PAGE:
Subtitle: Cindy is a Miracle Worker
So a few weeks ago I wrote about how much thigh shots suck. Well, I finally got together with my “training” nurse, Cindy she introduced me to what I call “free style” shots. That is, injections that do not use the auto injector provided but that your just stick in yourself. Oh my gosh, s o m u c h l e s s p a i n f u l ! And less bruising. Injections have become much less traumatic. 🙂
Now for the even better news / information. Chris and I have attended a couple of seminars (sponsored by the maufacturer of Copaxone) to educate MS patients and their families on what is new in the research field, what clinical trials are currently recruiting, and Wednesday’s seminar on the importance of long term (drug) therapy. This seminar on Wednesday was very encouraging. The doctor is one of the best in the field, and is part of the University of Texas MS Clinic here in Houston.
Here are some of the highlights:
1. In the twelve year period studied with patients continuously on Copaxone (a small group), the average was less than one relapse every five years. Seriously, that almost made me cry.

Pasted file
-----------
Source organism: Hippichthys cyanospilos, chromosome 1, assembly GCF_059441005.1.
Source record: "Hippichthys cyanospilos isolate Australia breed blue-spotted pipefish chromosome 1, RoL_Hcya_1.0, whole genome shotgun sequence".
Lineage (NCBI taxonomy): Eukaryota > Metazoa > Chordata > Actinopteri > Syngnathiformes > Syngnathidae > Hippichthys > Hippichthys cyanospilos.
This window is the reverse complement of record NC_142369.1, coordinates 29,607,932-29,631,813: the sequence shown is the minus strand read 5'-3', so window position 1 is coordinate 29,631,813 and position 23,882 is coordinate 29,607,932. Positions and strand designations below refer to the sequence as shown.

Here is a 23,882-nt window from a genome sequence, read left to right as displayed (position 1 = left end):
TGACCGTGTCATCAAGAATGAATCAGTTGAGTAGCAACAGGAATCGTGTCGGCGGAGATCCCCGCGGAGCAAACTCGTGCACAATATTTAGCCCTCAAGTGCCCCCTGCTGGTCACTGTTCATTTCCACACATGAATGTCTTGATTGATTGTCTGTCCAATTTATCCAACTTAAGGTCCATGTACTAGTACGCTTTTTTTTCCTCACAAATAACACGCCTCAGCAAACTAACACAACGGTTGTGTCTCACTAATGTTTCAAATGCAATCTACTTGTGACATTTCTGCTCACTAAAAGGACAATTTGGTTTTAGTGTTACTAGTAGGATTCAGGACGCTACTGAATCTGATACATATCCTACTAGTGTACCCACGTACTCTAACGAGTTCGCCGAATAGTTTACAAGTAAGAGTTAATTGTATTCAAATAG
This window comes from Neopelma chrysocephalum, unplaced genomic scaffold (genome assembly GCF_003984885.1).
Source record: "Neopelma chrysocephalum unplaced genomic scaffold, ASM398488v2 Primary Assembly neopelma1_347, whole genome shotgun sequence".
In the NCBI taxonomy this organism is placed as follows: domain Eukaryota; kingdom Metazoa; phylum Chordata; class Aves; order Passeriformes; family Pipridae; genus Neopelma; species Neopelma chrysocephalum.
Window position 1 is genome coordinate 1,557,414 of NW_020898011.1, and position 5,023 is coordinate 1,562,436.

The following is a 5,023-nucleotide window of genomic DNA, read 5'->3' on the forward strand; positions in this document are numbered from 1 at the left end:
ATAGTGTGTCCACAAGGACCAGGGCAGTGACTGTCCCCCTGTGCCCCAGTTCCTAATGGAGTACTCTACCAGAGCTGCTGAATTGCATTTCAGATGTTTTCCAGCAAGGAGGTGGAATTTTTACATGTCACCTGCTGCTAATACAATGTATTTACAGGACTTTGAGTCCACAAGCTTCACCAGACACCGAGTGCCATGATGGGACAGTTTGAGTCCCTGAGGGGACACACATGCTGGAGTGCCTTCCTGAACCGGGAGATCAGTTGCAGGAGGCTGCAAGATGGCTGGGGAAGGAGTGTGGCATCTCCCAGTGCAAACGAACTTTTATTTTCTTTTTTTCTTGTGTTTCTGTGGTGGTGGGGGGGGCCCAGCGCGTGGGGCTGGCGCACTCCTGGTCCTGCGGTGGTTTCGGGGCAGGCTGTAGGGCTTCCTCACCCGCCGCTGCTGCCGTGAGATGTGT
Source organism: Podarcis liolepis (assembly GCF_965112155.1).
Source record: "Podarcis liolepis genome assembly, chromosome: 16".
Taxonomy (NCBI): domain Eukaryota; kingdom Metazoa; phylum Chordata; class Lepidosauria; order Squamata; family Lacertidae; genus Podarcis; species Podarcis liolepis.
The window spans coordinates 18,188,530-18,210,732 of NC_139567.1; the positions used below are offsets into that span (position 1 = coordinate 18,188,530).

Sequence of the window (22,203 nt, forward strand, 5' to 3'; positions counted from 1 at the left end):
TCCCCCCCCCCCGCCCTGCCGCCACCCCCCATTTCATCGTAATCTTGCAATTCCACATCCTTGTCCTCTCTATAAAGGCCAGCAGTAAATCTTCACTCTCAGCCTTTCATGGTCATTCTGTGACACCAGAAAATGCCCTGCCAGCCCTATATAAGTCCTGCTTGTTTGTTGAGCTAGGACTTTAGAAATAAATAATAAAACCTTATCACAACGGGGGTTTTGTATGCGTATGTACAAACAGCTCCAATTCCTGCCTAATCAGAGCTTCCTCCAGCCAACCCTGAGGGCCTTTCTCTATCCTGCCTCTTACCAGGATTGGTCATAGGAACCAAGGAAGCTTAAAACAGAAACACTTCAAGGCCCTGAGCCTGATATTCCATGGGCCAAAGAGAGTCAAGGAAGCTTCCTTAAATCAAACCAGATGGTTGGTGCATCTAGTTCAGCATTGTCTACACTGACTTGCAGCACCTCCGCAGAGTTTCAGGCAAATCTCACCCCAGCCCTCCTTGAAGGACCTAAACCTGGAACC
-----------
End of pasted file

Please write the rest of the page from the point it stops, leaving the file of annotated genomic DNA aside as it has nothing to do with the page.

2. In the same group, over twelve years, only 8 percent of patients progressed to a point where they have problems walking. Eight percent. My doc has already said that the goal is that I never lose the ability to walk. That is a goal I can embrace and with those numbers, seems truly achievable.
3. It appears that the drug may actually activate central nervous system repair – not just slowing or stopping the progress of the disease but actually repairing damage. Now this is an area where the facts and evience are not all in, but just the prospect is exciting.
(BTW, the study’s are mostly ten and twelve year studies because that is how long the drugs have been available on the market.)
So that is what I learned this week. As if I needed more motivation (which I do not) to stay drug compliant, I now have all I need to get over my “ouch that hurt” pity party for me.
PS. They had a motivational speaker at the end, who encouraged us to continue to follow our dreams. His anecdotes made me think of a couple of my favorite memories of Dad. When Chris and I got engaged, his reaction was: 1. I’m so happy for you; 2. I’ve got to get my crutches out and practice; and, 3. How am I going to pay for this?. That was so my dad. And I loved him for it. And even after years of MS wearing him down, we did dance at my wedding (even if unintentionally) and it is one of my happiest memories .ever.